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"All the studies appeared in the New statesman." Most of the studies were originally lectures to senior students of natural history in the University of Aberdeen. cf. Pref
Purchase of this book includes free trial access to www.million-books.com where you can read more than a million books for free. This is an OCR edition with typos. Excerpt from book: CHAPTER III. SOTOCES OF DANGER CONTINUED. Bad Companions are a source of danger. Perhaps more young men are ruined by this than by any other means that could be mentioned. Many who have left home with a character unsullied, and a mind not only comparatively pure, but really ignorant of the crooked ways of vice,who, simple, artless, and without guile, would have shuddered at the temptation to any of the grossest acts of sin, have at length fallen sacrifices to the powerful influence of evil associates. Man is a social being, and the propensity is peculiarly strong in youth, a season when it requires to be watched with greater care than at any other, because of the greater force which it exerts in the formation of character. Now and then we meet with a youth who is so engrossed with business, so intent on cultivating his mind, or so reserved in disposition, as to have no desire for companions; but by far the greater number are fond of society, and eager to enjoy it, and, if not extremely careful in the selection of their friends, are in imminent peril of choosing such as will do them harm. It is next to impossible, young man, for you to remain virtuous in vicious society. Good morals cannot long be retained in habitual intercourse with those who are gay and dissipated; it is like carrying money into the company of thieves, who will be sure to rob you of it. Your good conduct would render them uneasy : it would reprove them, accuse them, and exasperate them; and they will never cease till they have made you as bad as themselves. The more agreeable, amiable, and intelligent they are, the more dangerous and ensnaring is their influence. A youthful profligate, of elegant manners 5 lively humour, amiable temper, and intelligent mind, is Satan's most polished instrument for ruin...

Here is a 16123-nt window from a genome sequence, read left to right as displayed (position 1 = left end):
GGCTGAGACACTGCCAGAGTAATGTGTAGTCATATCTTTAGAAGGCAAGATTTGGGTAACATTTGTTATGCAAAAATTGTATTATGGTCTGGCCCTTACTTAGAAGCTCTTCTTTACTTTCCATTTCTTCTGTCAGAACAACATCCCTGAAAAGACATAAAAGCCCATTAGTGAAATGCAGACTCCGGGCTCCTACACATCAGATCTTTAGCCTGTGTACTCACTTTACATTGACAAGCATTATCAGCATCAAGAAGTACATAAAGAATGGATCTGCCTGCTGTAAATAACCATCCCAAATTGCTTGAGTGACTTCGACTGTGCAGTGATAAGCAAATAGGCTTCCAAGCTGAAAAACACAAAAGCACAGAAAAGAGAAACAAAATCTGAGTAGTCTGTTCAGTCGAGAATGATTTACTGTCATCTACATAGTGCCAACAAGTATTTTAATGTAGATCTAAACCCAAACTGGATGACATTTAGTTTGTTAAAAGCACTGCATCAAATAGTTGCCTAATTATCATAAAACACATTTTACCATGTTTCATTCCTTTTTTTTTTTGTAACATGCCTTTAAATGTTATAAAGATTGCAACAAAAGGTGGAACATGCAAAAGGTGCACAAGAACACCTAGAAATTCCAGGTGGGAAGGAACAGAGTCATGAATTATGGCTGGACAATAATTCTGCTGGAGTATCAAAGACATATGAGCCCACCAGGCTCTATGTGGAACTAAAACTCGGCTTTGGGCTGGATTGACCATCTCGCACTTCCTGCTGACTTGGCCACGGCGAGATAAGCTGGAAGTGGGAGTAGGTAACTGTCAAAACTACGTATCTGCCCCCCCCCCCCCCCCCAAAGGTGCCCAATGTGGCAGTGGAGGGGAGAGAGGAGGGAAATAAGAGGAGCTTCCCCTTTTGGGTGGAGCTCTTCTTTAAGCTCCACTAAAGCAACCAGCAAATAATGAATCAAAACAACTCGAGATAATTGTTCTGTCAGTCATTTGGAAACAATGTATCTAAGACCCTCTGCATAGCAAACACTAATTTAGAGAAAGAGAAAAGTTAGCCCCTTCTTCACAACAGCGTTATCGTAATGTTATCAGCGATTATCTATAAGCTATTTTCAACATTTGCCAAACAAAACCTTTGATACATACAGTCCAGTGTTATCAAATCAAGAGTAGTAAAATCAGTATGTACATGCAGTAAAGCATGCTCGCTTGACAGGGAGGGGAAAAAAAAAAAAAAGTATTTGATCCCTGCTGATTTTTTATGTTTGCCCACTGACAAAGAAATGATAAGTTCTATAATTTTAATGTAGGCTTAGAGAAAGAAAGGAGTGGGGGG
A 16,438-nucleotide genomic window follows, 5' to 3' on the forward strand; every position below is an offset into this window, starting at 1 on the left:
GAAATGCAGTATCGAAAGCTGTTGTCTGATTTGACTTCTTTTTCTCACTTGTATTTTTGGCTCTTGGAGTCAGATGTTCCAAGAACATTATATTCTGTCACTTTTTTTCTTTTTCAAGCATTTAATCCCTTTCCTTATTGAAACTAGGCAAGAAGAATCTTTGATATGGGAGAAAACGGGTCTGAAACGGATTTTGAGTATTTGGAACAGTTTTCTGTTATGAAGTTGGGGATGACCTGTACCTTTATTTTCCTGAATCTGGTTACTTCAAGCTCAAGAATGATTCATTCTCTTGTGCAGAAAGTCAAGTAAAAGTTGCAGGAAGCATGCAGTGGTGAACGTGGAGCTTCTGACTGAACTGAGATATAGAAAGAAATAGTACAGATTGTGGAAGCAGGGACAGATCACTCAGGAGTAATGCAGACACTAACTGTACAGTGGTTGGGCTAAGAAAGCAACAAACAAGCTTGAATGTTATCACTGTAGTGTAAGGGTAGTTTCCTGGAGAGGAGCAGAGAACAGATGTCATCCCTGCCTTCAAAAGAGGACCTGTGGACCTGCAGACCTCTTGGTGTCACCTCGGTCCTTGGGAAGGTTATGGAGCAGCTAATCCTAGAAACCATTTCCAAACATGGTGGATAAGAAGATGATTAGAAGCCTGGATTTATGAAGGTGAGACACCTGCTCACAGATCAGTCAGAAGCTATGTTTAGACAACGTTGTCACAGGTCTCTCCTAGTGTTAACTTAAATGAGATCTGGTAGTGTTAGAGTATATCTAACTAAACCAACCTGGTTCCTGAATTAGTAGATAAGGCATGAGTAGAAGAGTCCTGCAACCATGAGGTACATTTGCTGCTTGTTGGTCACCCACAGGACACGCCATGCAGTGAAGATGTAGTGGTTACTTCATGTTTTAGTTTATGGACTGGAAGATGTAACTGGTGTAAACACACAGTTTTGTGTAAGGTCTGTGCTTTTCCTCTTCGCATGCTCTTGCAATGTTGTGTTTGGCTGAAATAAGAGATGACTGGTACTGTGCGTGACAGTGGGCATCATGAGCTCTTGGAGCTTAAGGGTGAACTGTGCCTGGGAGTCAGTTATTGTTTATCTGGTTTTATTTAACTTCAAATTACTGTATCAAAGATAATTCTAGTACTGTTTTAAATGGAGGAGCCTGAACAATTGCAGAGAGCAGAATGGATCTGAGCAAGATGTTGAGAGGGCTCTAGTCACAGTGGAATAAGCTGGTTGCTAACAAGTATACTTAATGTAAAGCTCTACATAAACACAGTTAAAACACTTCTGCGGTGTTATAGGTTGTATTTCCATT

Originally published in 1919. This volume from the Cornell University Library's print collections was scanned on an APT BookScan and converted to JPG 2000 format by Kirtas Technologies. All titles scanned cover to cover and pages may include marks notations and other marginalia present in the original volume.
Cover title Caption title: A sermon preached by the Very Rev. James Carmichael Filmed from a copy of the original publication held by the Public Archives of Canada Library 43